No-Fuss Deviled Eggs with Pickled Celery

I’ve always been sort of intimidated by making deviled eggs — peeling eggs without making a mess of them, getting the yolk out, then spooning it back in (or, God forbid, piping it in) — it all just sounds like too much work. Then I came across a revelation: Why not just cut the eggs in half and top them with deviled egg ingredients, no mixing required! I wish I could remember where I read about that idea, but let’s face it, my memory is not what it used to be. Anyway, this has got to be the easiest deviled egg prep ever — no mixing, no measuring, no piping. It easily tastes as good as regular deviled eggs, just with a slightly different texture.

The pickled celery here comes from Smitten Kitchen’s Egg Salad with Pickled Celery and Coarse Dijon, which is really delicious. Pickled celery might be my new favorite thing.

Ingredients

1/4 cup white wine vinegar
1/4 cup water
2 tsp Kosher salt
1 1/2 tsp sugar
2 stalks celery, diced
eggs (any number, within reason)
mayonnaise
mustard (any kind will do, I used whole-grain Dijon)
black pepper
paprika

Set your eggs out on the counter until they lose their refrigerator chill (about 30 minutes). This helps prevent them from cracking when you first drop them into boiling water.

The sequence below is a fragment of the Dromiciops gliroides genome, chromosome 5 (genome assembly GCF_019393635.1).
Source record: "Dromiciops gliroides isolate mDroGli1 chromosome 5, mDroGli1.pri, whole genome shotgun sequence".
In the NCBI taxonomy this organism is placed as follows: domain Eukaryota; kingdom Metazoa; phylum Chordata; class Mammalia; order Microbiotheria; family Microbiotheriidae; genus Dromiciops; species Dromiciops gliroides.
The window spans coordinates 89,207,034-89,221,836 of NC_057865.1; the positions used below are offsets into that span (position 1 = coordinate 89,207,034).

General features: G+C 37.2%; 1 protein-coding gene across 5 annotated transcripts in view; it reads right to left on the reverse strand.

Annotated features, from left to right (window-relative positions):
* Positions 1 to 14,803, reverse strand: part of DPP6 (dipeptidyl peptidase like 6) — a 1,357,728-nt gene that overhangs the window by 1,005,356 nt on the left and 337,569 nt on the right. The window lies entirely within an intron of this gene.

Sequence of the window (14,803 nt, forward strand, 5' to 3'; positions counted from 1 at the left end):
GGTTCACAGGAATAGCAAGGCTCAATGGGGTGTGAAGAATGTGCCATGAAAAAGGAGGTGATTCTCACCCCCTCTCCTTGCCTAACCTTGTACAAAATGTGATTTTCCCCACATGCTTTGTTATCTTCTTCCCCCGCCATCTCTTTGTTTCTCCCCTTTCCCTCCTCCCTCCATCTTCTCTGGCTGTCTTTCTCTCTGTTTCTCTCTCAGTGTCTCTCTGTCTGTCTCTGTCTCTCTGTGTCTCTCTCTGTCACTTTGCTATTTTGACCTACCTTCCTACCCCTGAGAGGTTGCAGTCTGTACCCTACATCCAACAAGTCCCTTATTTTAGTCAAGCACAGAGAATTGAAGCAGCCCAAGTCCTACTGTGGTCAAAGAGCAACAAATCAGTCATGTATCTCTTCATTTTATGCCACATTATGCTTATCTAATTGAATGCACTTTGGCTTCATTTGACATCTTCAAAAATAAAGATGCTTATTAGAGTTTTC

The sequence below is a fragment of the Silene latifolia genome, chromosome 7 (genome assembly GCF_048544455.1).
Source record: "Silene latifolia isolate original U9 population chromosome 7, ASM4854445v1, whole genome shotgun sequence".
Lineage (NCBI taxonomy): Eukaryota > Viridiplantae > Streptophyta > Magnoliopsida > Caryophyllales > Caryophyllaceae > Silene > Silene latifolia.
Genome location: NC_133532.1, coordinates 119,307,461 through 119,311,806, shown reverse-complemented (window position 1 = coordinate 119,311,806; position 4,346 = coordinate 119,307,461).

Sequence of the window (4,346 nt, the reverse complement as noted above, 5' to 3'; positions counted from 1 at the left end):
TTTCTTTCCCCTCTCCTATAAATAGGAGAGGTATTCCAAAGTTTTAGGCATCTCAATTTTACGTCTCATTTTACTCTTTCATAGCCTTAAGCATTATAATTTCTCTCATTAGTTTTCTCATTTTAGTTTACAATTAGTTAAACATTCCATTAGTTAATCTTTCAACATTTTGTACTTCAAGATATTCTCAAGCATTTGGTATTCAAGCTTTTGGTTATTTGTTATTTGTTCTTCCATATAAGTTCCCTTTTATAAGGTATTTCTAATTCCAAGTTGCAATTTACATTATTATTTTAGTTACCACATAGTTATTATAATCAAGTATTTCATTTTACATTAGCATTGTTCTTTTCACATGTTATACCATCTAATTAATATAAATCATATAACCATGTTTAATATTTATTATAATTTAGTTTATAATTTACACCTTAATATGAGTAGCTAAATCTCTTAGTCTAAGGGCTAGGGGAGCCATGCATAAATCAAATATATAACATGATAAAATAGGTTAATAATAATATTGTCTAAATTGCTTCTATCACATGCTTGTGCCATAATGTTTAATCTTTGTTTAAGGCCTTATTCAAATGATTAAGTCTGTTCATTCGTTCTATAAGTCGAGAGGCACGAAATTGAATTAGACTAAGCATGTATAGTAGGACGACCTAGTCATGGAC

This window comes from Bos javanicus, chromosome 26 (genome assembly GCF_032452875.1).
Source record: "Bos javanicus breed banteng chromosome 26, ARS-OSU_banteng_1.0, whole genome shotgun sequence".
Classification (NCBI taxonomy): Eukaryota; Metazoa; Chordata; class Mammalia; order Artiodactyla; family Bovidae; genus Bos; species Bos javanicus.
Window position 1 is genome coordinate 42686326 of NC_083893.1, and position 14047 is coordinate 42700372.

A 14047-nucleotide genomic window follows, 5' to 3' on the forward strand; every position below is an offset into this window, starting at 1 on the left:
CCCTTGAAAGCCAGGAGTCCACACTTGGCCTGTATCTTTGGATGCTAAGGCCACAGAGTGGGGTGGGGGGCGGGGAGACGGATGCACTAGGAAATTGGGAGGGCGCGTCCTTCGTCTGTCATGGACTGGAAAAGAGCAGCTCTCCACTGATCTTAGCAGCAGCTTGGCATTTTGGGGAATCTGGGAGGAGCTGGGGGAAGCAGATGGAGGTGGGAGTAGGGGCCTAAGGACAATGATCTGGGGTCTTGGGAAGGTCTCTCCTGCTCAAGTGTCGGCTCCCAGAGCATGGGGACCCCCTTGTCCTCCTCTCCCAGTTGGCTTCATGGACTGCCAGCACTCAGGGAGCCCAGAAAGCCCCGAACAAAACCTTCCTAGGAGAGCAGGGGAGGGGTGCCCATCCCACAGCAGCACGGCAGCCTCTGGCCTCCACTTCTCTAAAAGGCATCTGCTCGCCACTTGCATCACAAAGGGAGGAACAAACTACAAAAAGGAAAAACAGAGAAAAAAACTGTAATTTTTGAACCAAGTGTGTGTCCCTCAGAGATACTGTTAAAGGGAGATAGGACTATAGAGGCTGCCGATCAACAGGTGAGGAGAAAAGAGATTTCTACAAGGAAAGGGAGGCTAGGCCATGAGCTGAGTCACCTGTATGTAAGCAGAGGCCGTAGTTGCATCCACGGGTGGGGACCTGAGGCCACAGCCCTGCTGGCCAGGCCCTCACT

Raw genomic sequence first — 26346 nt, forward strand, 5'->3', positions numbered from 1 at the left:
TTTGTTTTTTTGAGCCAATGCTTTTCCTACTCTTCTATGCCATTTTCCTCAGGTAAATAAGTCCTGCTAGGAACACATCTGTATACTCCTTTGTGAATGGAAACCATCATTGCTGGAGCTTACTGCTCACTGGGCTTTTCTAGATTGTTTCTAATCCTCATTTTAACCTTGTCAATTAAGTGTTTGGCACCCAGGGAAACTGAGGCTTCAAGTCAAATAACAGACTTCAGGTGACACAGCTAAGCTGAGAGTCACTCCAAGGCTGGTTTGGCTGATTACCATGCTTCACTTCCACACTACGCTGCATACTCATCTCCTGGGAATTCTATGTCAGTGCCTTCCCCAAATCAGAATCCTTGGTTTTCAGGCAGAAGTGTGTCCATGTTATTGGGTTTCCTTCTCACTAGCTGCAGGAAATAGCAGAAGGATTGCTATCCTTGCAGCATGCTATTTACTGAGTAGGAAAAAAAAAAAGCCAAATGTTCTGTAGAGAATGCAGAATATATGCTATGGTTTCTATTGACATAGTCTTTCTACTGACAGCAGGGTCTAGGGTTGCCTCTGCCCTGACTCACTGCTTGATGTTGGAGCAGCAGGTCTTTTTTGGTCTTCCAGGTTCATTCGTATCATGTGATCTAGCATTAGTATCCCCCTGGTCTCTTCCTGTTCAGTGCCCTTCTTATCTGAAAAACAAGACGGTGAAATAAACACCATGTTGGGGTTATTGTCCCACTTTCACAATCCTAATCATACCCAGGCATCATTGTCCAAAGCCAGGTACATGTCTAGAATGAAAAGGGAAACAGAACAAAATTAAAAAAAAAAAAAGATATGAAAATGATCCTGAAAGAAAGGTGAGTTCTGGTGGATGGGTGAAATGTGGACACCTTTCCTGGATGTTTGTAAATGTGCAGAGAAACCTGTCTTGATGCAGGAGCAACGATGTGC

Combine the vinegar, water, salt and sugar in a bowl and whisk until the salt and sugar have dissolved. Add celery, cover and put in the refrigerator for about an hour.

Place a pot of water (enough to cover your eggs) on the stove on high heat until it reaches a boil. Lower to medium-low heat, then use a slotted spoon to gently drop the eggs into the pot. Cook at a very low simmer (barely bubbling) for 11 minutes. On my stove, this results in yolks that are cooked through but still moist, not chalky. But you may need to experiment with different cooking times to attain the hard-boiled style you prefer. Epicurious has a good tutorial here.

Plunge the eggs into a bowl of ice water to stop cooking and chill for about 15 minutes.

Peel the eggs and slice in half with a sharp knife. Top each half with a little mayonnaise and mustard — keep in mind that most deviled egg recipes use a mayo-to-mustard ratio of about 12:1, so dollop accordingly. Spoon on pickled celery (there will be plenty leftover — save it to use in egg salad, potato salad, tuna salad, as a burger topping, etc.). Sprinkle with fresh-ground black pepper and paprika. If you want more of a kick, sub in cayenne, chipotle powder, chili powder, creole seasoning or anything else that sounds good!

Thrifted Kitchen note: I love using small vintage Pyrex bowls as prep containers. Pictured: Pyrex Homestead 401 Round Mixing Bowl

 

 

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